Electrically Conductive Adhesives: The New Solders


Electrically conductive adhesives (ECAs) claim to possess many superior properties than the widely used traditional solders. With an increasing demand for electronic goods, this decade may see ECAs gradually establish themselves as the new solder.

Proper placement of electronic components, such as integrated circuits and LEDs, on substrates is the crux of developing an operational circuit board for an electronic device.

While conventional lead-free solder excels at its task for rigid PCBs, it is not well suited for emerging applications that require components to be attached to flexible substrates or conformal surfaces.

The most widely used solders are lead based which, in spite of having low cost and good strength to firmly hold electronic components, create health issues after a prolonged use. They have been outlawed in the European Union and restricted to commercial use in other areas of the world. Although lead-free solders are a good replacement, mitigating health risks, they fail to match the strength of their lead based counterparts.

The alternative electrically conductive adhesive (ECA) not only has high strength but is quite safe as well. ECA comes in two types—isotropic conductive adhesive (ICA) and anisotropic conductive adhesives (ACA)—which correspond to different ways of conducting electricity across a joint. ACA is further divided into anisotropic conductive paste (ACP) and anisotropic conductive film (ACF).

Schematic of interconnects (Credit: IDTechEx)
Fig. 1: Schematic of interconnects (Credit: IDTechEx)

Fig. 1 compares the interconnect of a typical solder to an ECA. In an ICA, electricity is conducted in all directions, due to which only a small amount is needed between the connection and the metal pad. An ECA consists of a polymer matrix that holds the conductive filler material in place. The conductive filler material is typically a metal powder that acts as a bridge across the joint in such a way that a connection is made. With respect to placement for proper flow of charges, the ICA is very comparable to the solder interconnect.

Unlike ICA, an ACA conducts charges in only one direction. So, even if it is applied between the entire component and substrate, it will only conduct electricity across the connection—without causing a short circuit.

Some other conductive joining technologies include silver sintering, transient liquid phase sintering (TLPS), and non-lead based solders. Silver sintering requires very high temperatures, making it unsuitable for large commercial applications, similar to TLPS, which is very much on the emerging side of the conductive joining technology. As mentioned earlier, non-lead based solders do not match the lead based solders in strength and are unsuitable for large-scale applications.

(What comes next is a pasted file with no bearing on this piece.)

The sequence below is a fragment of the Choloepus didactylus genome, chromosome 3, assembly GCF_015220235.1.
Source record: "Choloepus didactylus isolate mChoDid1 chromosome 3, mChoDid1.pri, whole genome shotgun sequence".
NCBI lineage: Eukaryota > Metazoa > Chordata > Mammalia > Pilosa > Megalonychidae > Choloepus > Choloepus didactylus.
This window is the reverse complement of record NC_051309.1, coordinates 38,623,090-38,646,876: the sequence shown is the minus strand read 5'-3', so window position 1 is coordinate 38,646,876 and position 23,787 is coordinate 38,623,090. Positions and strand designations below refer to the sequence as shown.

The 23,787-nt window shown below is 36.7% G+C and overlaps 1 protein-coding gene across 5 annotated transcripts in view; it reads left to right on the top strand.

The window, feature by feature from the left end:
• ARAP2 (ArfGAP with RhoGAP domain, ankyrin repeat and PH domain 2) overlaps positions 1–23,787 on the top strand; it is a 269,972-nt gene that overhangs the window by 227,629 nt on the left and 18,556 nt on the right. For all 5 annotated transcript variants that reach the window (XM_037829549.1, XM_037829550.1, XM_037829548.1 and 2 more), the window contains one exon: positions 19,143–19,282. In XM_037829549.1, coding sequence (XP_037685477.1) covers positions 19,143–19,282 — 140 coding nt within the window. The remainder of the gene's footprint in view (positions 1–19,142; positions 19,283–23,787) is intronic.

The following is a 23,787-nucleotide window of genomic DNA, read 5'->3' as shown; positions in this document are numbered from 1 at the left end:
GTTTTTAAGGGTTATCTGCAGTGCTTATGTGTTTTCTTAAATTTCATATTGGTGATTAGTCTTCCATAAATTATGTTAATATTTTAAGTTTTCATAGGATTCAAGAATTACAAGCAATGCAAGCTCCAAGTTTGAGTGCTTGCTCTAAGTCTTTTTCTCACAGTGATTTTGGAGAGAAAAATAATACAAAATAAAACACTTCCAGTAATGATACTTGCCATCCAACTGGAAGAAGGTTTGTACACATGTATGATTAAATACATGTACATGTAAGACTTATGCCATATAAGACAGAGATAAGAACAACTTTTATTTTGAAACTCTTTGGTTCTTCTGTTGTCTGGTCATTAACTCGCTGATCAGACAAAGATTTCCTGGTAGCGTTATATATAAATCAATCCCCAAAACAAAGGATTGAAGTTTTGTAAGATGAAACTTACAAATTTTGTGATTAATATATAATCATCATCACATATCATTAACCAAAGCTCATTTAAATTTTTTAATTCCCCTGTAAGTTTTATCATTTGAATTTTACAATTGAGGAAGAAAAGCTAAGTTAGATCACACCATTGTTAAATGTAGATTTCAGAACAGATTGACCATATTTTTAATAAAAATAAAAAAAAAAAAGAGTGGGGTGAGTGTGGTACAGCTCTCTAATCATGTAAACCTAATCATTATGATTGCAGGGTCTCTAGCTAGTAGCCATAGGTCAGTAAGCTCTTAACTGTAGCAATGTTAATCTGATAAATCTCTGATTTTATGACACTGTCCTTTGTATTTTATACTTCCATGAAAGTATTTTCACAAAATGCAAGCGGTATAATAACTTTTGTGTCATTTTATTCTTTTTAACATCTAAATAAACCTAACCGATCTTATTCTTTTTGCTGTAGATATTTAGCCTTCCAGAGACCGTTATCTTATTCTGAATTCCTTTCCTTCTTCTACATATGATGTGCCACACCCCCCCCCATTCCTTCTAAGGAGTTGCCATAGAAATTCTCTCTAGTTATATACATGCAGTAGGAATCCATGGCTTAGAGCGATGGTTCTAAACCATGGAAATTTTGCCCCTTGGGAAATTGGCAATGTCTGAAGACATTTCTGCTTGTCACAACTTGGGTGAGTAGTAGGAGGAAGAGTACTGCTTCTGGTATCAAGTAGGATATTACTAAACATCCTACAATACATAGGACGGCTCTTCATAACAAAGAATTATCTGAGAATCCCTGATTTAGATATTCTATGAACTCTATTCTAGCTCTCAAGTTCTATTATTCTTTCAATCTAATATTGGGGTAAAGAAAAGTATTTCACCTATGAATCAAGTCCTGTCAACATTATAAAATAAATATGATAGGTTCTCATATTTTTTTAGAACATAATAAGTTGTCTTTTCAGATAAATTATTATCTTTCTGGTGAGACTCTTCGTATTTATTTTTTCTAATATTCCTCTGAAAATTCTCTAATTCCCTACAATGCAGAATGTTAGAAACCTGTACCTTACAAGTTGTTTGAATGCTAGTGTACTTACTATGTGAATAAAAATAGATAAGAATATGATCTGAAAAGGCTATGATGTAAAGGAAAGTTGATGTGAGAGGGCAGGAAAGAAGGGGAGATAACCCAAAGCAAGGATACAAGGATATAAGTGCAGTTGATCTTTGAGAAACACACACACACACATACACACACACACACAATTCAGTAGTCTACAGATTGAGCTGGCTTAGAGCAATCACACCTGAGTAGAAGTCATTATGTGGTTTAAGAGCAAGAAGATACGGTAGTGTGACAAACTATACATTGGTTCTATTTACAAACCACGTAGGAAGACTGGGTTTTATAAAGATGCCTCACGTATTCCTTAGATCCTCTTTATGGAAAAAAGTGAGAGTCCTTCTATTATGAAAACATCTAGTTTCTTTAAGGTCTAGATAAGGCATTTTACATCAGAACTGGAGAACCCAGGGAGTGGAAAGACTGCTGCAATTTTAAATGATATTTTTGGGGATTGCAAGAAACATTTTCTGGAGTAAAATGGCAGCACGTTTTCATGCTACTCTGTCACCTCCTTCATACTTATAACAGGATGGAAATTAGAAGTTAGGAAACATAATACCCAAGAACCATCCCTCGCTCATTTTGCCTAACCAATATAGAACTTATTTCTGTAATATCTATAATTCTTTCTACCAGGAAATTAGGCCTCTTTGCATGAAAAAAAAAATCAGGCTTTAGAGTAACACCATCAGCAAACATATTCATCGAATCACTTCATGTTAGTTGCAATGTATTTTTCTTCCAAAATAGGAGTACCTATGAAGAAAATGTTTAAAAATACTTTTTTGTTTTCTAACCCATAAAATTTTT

Comparison of different die-attach techniques

From Fig. 2 it is evident that lead (Pb) based solder is an ideal technology in every way, except for being extremely toxic—making it highly unsuitable. With a good combination of green and yellow indicators, ECA seems to be an allrounder. Although silver (Ag) sintering and TLPS also give excellent performance, they are not practical in terms of cost and workability.

Colour-coded comparison chart (Green: favourable, yellow: moderate, red: unfavourable)
Fig. 2: Colour-coded comparison chart (Green: favourable, yellow: moderate, red: unfavourable) (Credit: IDTechEx)

Alternate Solders fail to give the required performance and reliability, even if they excel as an easy successor to traditional lead based solders at low costs. Amidst all the properties of different die-attach techniques against each other, ECA arguably stands out to have the best potential in this market.

Properties of ECAs

Silver is the most preferred material for conductive filler in ECAs owing to its very high conductivity and reliability. But since it has an extremely high cost, other filler materials can be considered where cost plays a huge decisive role.

Fig. 3 shows that silver meets all aspects, apart from density and cost. Copper, on the other hand, simply oxidises too easily, making it unsuitable. Nickel falls widely short on conductivity but makes up with good filler material density.

Colour-coded comparison chart (Green: favourable, Light green: slightly favourable, yellow: moderate, red: unfavourable) (Credit: IDTechEx)
Fig. 3: Colour-coded comparison chart (Green: favourable, Light green: slightly favourable, yellow: moderate, red: unfavourable) (Credit: IDTechEx)

It can be noted that gold and silver are the only two materials that have the required conductivity and lack in reactivity. However, gold is an even more expensive alternative to silver. With respect to polymer resin materials, most epoxy based ones are used although other varieties are also useful, depending on the exact application and properties required.


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